Mar 11, 2021 08:34 PM

Two Sessions 2021: China to Boost Basic Research Funding to Give Science and Tech a Shot in the Arm

Premier Li Keqiang attends a press conference on March 11. Photo: Xinhua
Premier Li Keqiang attends a press conference on March 11. Photo: Xinhua

China will boost spending on basic research during the next five years to hasten the country’s emergence as a “science and technology power,” Premier Li Keqiang said Thursday.

The country will increase the proportion of basic research within the overall R&D sector from the current 6%, Li said, noting that developed nations typically assign 15% to 25% of total R&D spending to basic research.

Additionally, China will give scientists more autonomy to decide how to spend grant money so they expend less energy on “filling out forms” and more on “actually doing research,” Li said at a press conference at the end of the annual meeting of the National People’s Congress, China’s legislature.

China’s leaders have repeatedly stressed the role of indigenous research in reducing reliance on foreign countries and driving the country’s emerging status as a technology power.

Li said the government will rely more on “social forces” to increase research spending, partly by rolling out measures like preferential tax policies to make private-sector R&D investment more “dynamic.”

In addition to fostering leading research talent, the government would also listen to the “wisdom” of ordinary people, he added.

Stating that severing supply chains “is of no use to anyone,” Li said China was willing to “strengthen cooperation with other countries in science and technology, on the basis of protecting intellectual property rights.”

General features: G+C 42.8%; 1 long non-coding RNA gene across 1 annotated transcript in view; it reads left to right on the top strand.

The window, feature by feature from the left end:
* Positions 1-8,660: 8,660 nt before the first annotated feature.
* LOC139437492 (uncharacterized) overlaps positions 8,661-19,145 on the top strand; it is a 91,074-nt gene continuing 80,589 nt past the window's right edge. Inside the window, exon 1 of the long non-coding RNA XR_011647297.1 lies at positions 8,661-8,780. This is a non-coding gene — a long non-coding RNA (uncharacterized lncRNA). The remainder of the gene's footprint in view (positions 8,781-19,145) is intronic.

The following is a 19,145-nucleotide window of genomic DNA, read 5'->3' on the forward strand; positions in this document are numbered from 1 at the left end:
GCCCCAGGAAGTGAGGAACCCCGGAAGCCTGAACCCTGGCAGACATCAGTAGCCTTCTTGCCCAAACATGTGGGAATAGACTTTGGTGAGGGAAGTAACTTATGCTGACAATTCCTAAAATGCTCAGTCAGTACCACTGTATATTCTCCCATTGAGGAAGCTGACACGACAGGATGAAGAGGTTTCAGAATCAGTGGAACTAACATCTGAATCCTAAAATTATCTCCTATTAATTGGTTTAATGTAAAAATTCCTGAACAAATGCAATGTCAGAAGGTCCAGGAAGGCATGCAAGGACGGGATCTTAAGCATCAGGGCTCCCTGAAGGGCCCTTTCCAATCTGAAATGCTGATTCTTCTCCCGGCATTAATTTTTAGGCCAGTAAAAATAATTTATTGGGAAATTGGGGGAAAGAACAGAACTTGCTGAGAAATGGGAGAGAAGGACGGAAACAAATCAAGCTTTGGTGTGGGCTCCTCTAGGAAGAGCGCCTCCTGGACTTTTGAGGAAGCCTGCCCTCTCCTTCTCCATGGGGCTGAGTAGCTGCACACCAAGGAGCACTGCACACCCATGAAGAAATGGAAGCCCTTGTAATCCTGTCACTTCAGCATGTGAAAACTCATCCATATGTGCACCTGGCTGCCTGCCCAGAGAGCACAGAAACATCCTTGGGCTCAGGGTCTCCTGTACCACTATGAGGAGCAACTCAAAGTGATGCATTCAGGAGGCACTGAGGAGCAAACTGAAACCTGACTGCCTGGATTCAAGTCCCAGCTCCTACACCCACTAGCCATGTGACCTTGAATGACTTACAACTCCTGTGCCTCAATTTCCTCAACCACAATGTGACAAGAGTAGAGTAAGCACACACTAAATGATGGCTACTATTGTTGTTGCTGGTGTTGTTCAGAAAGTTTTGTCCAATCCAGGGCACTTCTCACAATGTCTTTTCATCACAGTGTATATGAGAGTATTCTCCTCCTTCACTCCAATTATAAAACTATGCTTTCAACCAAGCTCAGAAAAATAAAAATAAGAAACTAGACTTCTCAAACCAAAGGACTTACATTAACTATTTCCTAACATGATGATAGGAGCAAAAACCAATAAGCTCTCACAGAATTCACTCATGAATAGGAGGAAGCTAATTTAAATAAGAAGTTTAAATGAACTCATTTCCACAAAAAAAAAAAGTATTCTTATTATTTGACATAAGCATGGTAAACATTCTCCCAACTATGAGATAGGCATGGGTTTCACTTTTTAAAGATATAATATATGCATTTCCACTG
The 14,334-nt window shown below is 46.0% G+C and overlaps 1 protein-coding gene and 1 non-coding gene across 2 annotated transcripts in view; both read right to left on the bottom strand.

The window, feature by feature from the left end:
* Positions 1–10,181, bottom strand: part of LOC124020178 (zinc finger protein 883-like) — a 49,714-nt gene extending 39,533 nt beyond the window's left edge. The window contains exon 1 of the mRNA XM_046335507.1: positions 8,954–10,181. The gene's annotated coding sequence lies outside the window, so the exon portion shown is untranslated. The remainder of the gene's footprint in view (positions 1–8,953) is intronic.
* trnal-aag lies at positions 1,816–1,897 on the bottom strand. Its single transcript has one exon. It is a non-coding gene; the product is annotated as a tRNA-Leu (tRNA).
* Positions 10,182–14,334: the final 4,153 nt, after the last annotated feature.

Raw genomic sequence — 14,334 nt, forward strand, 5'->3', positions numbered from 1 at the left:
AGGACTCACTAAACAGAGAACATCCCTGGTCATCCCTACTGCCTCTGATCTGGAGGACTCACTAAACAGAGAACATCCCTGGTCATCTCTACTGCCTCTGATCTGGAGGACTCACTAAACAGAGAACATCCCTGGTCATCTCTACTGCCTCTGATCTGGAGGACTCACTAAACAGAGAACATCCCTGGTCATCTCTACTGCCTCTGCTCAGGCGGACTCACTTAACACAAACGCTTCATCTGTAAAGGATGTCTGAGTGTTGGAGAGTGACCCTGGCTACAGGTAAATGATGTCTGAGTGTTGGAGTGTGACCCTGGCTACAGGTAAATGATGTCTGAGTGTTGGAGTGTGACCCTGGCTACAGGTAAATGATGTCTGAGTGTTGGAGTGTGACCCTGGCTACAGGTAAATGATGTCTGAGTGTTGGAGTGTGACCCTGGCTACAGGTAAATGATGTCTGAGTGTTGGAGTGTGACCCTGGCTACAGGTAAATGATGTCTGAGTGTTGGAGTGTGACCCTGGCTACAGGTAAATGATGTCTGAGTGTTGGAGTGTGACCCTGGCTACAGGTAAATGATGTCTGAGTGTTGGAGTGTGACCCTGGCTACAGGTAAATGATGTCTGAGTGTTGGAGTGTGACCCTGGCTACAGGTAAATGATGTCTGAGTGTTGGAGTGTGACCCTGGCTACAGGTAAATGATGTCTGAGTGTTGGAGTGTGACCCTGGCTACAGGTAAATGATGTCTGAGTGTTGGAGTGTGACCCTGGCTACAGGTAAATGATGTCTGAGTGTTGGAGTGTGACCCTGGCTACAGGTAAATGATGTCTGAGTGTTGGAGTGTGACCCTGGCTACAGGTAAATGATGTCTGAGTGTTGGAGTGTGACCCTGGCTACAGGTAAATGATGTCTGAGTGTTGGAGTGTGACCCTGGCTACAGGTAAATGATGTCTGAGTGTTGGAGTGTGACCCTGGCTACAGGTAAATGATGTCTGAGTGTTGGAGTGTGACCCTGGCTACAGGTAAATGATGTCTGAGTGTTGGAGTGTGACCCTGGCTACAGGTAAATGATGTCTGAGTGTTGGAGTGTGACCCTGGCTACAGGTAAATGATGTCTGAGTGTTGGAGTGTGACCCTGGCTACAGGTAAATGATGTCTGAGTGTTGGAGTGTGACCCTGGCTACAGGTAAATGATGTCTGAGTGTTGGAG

Like last year, the two-hour press conference was held via video link in line with Covid-19 restrictions. It offered foreign journalists a rare chance to quiz China’s second highest-ranking official.

Responding to a question from the Singaporean news outlet Lianhe Zaobao, Li reiterated that China would remain “mindful” of building a “new development paradigm” centered around the strategy of “dual circulation,” which aims to boost the share of domestic consumption in the nation’s economy.

Li denied that dual circulation represented a retreat from global trade, saying that China’s growing domestic market heralded “great demand” for foreign investment, products and services.

The country would continue to “open wider” to the rest of the world by shortening its negative list for foreign enterprises in China and allowing more foreign involvement in the service sector, he said.

The press conference was part of China’s “Two Sessions” political meetings held every year in the capital, Beijing. The meetings are expected to conclude tomorrow with the ratification of the 14th Five-Year Plan, which will shape government policy through 2025.

On Friday, Li presented the central government’s annual work report to the National People’s Congress, China’s legislature.

Among other targets for the next five years, Li said China aims to boost labor productivity, grow its technological capability, allow more rural migrants to settle in cities, meet its international climate change commitments and achieve an “appropriate” birth rate.

Over the next year, China will seek to increase GDP by more than 6%, create over 11 million urban jobs, keep urban unemployment at around 5.5%, achieve “steady” growth in personal incomes and improve the natural environment, he said.

Contact reporter Matthew Walsh ( and editor Lu Zhenhua (

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